In response to:

Self-Wrecking Pols Take 'Public' Out of 'Republican'

Darkness Fish Wrote: Mar 24, 2013 8:05 AM
"The legislation is designed to attack fraud in petitions, and it appears from reports that there were indeed forged signatures on petitions turned in for a couple of 2012 ballot initiatives. The problem is that no one has been charged with a crime." I suspect that this crime is difficult to prosecute successfully since the act of forging a signature, when done reasonably well, disguises the handwriting of the perpetrator, leaving no forensic evidence. And while circumstantial evidence is not completely without merit, without any corroboration, such as eye-witness testimony, charging someone with this crime would be problematic at best. Other than that, excellent column.
MoreFreedom Wrote: Mar 24, 2013 3:47 PM
This legislation likely hold petition gatherers responsible for the accuracy of the signers, rather than holding a signer responsible for writing a false name.
pjacob Wrote: Mar 24, 2013 11:23 AM
Here an individual is swearing on a legal document before a notary public. Often times there is evidence beyond the petitions, too. The problem isn't the difficulty of prosecuting, in my humble opinion and experience, but that such prosecutions aren't sexy, i.e. they don't make headlines for prosecutors.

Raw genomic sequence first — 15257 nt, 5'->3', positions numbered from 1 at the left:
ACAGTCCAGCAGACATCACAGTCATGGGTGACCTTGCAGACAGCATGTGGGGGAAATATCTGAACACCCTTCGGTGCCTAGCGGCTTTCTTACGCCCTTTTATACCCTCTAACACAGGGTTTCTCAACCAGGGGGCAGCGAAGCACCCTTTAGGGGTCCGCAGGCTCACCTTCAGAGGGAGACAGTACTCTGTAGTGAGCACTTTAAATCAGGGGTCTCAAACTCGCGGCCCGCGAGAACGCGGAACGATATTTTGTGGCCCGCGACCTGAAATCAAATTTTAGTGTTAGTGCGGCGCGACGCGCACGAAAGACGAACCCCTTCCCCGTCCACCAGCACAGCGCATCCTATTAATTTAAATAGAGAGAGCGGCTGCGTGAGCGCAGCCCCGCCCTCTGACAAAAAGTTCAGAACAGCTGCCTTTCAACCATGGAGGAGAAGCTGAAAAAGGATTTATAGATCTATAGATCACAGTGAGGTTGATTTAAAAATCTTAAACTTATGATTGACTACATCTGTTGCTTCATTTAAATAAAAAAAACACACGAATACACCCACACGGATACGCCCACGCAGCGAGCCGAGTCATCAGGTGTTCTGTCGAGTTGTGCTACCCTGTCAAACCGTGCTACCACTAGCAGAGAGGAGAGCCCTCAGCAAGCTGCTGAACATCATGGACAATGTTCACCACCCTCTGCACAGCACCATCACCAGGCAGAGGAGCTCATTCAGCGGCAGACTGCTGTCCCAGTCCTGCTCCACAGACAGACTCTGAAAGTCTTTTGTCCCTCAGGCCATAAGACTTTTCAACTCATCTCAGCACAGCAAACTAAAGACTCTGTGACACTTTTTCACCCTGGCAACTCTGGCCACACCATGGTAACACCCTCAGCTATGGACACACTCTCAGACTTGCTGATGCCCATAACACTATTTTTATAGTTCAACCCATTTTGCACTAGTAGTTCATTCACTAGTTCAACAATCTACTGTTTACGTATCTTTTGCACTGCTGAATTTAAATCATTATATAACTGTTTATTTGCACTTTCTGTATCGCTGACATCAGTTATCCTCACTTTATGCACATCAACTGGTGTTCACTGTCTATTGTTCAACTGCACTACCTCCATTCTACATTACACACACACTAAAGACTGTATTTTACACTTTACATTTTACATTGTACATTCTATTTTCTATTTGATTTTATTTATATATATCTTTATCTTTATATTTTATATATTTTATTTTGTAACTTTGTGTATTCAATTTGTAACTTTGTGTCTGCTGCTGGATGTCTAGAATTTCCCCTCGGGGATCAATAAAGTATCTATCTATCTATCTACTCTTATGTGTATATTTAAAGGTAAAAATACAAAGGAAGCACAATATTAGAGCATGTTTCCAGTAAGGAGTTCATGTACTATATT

Since the dawning of Obama Nation in 2008, Republicans have made significant gains at the state level — historic victories in 2010, and even small gains made last year, which at the federal level was a debacle for the GOP. Republicans now control both chambers of the state legislature and the governor’s mansion in 25 states; Democrats have such universal control in only 13 states.

“This is significant. While we may expect more of the gridlock in Washington that we have seen over the past two years,” wrote Grover Norquist and Patrick...